Aki Kaurismäki returns to France
The famous Finnish director Aki Kaurismäki returns to France after his Bohemian Life made back in 1992. His new movie in under the title of Le Havre – name of a port city in Normandy, where the plot is taking place. The main character is Marcel Marx an elderly shoe-shiner, who describes himself as Parisien bohemian writer in his earlier life. That`s why this movie can be found as a continuation of Bohemian Life, where the main character is also Marcel, bohemic poet from Paris performed by the same actor André Wilms.
So the story of Le Havre goes around Marcel, who shines the shoes at the day times, later he meets his only friends in his favourite bar and finally comes back to his poor, but cozy home looked by his long loving housewife Arletty (Kaurismäki`s long time muse Kati Outinen impersonates her). But one day lots of things changes. Arletty gets a serious disease and must go to the hospital. Meanwhile Marcel starts to take care of a boy, illegal immigrant from Africa. The boy needs to reach his mother in London – Mr. Marx tries to help him, although he has a lack of money.
Kaurismäki stays faithful to himself – he continues to film the same three decade long movie. Even though the movie action is taking place in France of nowadays (euros are showed many times to emphasize that), Kaurismäki`s aesthetics remains the same as always – some cars, clothing, interiors from 70`s. In Le Havre the director also uses light in the way that only he does – all the pale interiors always looks dusky, kind of abandoned. Nearly the only director of nowadays visually similar to Kaurismäki is Jim Jarmusch, especially his Permanent Vocation. Also in Le Havre Mr. director is not throwing away his common themes – proletarian lifestyle and its problems, delicate political overtones. The political aspect this time is immigration. The government, the society and the media are satirically criticized for its insobriety about the immigrants, about their fear of terrorism and etc.
Aki Kaurismäki can`t drop the movie without adding at least one scene from the rock n’ roll concert of some strange look performers. Also the scenes in the smoky completely unluxurious bars with glasses of alcohol and inextinquishable cigarettes in people`s hands can`t be forgotten. It`s always so in the personal Kaurismäki`s cinematographical reality.
The director`s movies are completely different from what the comedy is usually considered to be for the mass audiences – no cakes thrown into somebody`s faces, no jokes about pussies. His delicate comedies, as Le Havre, is full of black-humor and small humorious details. For example, the Finnish director makes the policeman, who is buying an ananas, look so funny. So the director`s black humor comedies are really sophisticated. In Le Havre genre of the comedy mixes with drama, but this using of drama genre looks more like its parody.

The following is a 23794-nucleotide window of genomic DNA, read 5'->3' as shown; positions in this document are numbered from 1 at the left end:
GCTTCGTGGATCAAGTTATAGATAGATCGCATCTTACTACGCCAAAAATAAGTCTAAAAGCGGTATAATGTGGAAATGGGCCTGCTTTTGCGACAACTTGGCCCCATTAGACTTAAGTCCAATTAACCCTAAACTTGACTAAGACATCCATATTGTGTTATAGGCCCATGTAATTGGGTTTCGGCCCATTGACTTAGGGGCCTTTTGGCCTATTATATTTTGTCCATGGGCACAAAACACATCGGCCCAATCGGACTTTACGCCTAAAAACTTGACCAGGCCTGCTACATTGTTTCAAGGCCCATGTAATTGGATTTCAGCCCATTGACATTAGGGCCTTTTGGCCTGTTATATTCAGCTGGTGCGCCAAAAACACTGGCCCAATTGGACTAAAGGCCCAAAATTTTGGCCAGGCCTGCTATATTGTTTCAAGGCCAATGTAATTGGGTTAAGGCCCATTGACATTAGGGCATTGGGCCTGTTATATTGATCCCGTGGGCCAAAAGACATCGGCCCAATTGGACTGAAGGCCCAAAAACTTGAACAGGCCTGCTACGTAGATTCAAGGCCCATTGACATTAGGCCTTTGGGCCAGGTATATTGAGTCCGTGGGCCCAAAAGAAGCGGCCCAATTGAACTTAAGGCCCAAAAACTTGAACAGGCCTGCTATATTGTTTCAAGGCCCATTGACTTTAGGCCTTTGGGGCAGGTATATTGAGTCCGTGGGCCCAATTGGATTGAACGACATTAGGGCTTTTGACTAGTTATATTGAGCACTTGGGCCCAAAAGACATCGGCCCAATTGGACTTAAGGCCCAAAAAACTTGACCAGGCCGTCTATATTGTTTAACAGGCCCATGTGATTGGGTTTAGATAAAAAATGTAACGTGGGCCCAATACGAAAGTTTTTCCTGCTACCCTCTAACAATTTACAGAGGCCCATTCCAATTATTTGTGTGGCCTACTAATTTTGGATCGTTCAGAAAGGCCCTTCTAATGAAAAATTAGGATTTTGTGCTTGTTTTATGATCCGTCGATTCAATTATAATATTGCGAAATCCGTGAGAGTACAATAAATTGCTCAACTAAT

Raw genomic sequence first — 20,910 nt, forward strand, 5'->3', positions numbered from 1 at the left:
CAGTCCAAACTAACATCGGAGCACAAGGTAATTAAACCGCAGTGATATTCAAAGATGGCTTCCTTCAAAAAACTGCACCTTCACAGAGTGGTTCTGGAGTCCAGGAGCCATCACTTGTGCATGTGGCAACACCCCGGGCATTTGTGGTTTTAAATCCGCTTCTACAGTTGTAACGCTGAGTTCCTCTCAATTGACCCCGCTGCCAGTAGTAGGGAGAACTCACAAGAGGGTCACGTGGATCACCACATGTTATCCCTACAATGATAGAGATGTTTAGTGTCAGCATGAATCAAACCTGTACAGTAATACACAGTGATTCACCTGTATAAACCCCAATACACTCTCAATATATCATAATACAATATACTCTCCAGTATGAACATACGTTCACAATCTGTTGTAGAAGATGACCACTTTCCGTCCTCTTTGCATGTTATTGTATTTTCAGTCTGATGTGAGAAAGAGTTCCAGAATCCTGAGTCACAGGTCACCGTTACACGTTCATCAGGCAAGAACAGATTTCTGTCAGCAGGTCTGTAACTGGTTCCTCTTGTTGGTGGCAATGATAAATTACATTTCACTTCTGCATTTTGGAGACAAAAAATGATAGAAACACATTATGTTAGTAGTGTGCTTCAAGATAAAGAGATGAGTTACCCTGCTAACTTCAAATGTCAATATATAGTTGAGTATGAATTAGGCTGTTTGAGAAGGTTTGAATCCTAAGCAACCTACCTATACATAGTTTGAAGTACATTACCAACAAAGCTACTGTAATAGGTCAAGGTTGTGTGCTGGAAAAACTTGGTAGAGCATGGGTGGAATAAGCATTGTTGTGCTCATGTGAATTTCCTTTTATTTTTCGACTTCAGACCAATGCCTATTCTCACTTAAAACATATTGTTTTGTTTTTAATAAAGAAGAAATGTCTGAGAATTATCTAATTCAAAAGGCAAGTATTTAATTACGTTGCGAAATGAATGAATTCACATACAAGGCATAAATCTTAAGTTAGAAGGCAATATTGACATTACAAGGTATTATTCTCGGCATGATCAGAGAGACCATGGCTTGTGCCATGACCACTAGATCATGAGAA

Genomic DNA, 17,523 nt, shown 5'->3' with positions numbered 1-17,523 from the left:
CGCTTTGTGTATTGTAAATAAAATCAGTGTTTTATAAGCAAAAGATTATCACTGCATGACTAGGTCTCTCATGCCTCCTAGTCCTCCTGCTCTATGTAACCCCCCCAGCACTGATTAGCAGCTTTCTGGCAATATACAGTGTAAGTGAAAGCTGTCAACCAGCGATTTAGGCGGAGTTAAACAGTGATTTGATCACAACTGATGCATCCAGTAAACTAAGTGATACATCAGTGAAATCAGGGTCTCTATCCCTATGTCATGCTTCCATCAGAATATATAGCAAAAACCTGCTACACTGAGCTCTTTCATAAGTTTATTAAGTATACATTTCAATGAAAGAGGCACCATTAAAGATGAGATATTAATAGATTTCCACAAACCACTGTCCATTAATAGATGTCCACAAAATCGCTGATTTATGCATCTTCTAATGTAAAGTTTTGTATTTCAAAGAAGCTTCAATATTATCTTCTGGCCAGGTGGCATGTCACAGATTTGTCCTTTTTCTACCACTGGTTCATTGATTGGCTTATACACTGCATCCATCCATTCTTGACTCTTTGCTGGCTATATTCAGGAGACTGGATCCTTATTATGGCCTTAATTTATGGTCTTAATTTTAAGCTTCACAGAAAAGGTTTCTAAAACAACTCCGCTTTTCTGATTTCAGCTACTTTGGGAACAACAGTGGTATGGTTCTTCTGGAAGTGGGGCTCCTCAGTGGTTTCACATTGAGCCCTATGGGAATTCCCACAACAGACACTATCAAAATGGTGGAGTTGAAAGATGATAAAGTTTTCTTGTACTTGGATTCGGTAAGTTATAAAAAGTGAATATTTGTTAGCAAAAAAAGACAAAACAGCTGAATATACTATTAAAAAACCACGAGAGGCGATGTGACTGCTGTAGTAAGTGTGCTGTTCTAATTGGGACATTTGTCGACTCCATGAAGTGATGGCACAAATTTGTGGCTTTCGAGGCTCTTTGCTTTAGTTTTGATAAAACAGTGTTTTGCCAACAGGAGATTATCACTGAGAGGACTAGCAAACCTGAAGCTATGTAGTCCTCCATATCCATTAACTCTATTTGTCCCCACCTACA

Camera also remains static – it`s also as screenplay simplified to the essential. Acting is elegantly mannered, emotions are so concentrated, that it looks like nearly non emotional. The feelings and lineaments of the characters are told through the little details in dialogues or their actions. For example, we can understand that Arletty loves Marcel very much, because we see her always taking care of her husband by cooking food or cleaning his shoes (though, he is a shoe-shiner). The strangest thing in the movie is that Finnish actress Kati Outinen was considered to perform as Arletty, Marcel`s wife, even though her French pronunciation is terrible. But as it is not the only thing that completely doesn`t fit – as I said, meanwhile the plot goes forward in France of nowadays, the scenography and things used are straight from the 70`s in Finland. And these small imbalances goes to the absurd, but if the viewer conforms Kaurismäki`s rules, he/she might have a great enjoyment. Believing in what`s happening, even though it`s nonsense, is absurd itself. That`s how Kaurismäki is a genius.
Aki Kaurismäki doesn`t need to shit into somebody`s soul to express the topical ideas. Shitting into souls through showing violence, sexual perversities and things like that became common in European cinema, so Aki remains a punk because of always staying positive and humanistic.
by Jorė Janavičiūtė
Dir. of Photography: Timo Salminen
André Wilms, Kati Outinen, Jean-Pierre Darroussin, Blondin Miguel, Elina Salo, Evelyne Didi, Quoc-Dung Nguyen